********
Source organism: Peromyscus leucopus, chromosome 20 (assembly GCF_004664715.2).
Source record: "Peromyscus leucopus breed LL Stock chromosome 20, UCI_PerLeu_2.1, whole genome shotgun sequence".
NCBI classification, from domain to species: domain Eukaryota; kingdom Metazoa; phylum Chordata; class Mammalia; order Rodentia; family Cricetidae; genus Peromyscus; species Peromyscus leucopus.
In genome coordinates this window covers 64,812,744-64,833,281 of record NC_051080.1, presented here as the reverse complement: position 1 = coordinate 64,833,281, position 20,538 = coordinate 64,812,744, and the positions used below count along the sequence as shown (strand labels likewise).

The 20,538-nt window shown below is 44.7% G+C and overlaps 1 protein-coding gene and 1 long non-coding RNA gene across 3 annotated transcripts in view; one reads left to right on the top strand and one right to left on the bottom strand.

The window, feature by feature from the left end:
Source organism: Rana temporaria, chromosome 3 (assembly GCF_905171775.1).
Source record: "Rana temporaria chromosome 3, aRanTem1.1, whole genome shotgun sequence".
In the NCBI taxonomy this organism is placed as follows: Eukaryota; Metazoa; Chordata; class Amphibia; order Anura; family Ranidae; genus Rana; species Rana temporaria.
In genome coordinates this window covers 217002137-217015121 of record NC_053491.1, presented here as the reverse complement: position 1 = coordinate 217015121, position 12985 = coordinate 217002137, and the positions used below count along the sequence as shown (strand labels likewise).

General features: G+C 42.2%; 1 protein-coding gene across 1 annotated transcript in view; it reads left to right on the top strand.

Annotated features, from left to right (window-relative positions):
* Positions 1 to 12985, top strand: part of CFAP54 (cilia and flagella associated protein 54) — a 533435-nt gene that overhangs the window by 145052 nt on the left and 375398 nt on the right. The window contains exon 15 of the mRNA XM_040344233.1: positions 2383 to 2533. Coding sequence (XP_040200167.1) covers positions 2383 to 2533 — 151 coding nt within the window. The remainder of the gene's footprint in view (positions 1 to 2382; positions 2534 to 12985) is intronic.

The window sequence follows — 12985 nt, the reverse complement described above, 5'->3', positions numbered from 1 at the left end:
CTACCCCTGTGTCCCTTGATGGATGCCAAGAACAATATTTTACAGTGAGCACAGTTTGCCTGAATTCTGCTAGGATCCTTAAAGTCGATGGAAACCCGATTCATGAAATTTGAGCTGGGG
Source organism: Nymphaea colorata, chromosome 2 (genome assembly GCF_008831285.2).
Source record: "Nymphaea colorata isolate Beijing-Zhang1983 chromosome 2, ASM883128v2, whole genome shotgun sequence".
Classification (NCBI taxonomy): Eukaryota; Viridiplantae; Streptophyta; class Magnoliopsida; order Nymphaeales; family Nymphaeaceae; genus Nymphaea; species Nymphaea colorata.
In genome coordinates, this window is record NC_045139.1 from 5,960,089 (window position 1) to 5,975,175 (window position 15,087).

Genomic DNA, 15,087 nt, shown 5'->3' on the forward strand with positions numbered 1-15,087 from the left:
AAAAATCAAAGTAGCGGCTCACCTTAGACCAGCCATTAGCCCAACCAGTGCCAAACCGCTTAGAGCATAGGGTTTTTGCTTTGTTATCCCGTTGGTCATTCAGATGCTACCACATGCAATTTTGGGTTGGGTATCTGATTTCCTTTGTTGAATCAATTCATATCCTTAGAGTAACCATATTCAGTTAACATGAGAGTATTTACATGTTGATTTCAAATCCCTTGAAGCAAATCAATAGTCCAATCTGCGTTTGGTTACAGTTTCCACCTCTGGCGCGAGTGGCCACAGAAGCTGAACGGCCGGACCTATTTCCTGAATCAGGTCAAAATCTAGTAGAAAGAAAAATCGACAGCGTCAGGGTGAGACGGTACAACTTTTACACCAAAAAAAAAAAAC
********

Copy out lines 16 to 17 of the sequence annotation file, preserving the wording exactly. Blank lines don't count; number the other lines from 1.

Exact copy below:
Source organism: Nymphaea colorata, chromosome 2 (genome assembly GCF_008831285.2).
Source record: "Nymphaea colorata isolate Beijing-Zhang1983 chromosome 2, ASM883128v2, whole genome shotgun sequence".